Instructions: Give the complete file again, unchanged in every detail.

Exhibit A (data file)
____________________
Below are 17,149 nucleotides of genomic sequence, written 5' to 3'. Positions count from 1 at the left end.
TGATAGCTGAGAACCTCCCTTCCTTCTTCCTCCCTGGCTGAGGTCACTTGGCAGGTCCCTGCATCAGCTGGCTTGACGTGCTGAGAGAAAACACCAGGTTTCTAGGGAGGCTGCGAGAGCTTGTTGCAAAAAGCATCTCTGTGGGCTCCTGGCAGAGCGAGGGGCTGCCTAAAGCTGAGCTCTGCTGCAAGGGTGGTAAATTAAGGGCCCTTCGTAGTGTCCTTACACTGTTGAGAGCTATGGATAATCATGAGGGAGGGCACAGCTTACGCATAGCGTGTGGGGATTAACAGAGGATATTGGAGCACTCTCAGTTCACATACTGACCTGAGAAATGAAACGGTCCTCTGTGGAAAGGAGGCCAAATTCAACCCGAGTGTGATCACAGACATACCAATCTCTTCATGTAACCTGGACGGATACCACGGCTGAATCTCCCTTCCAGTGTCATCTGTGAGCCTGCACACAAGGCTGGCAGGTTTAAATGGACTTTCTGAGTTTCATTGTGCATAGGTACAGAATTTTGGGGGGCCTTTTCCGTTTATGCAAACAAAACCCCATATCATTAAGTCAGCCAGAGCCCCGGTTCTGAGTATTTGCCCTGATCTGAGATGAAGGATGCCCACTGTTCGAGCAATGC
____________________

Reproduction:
Below are 17,149 nucleotides of genomic sequence, written 5' to 3'. Positions count from 1 at the left end.
TGATAGCTGAGAACCTCCCTTCCTTCTTCCTCCCTGGCTGAGGTCACTTGGCAGGTCCCTGCATCAGCTGGCTTGACGTGCTGAGAGAAAACACCAGGTTTCTAGGGAGGCTGCGAGAGCTTGTTGCAAAAAGCATCTCTGTGGGCTCCTGGCAGAGCGAGGGGCTGCCTAAAGCTGAGCTCTGCTGCAAGGGTGGTAAATTAAGGGCCCTTCGTAGTGTCCTTACACTGTTGAGAGCTATGGATAATCATGAGGGAGGGCACAGCTTACGCATAGCGTGTGGGGATTAACAGAGGATATTGGAGCACTCTCAGTTCACATACTGACCTGAGAAATGAAACGGTCCTCTGTGGAAAGGAGGCCAAATTCAACCCGAGTGTGATCACAGACATACCAATCTCTTCATGTAACCTGGACGGATACCACGGCTGAATCTCCCTTCCAGTGTCATCTGTGAGCCTGCACACAAGGCTGGCAGGTTTAAATGGACTTTCTGAGTTTCATTGTGCATAGGTACAGAATTTTGGGGGGCCTTTTCCGTTTATGCAAACAAAACCCCATATCATTAAGTCAGCCAGAGCCCCGGTTCTGAGTATTTGCCCTGATCTGAGATGAAGGATGCCCACTGTTCGAGCAATGC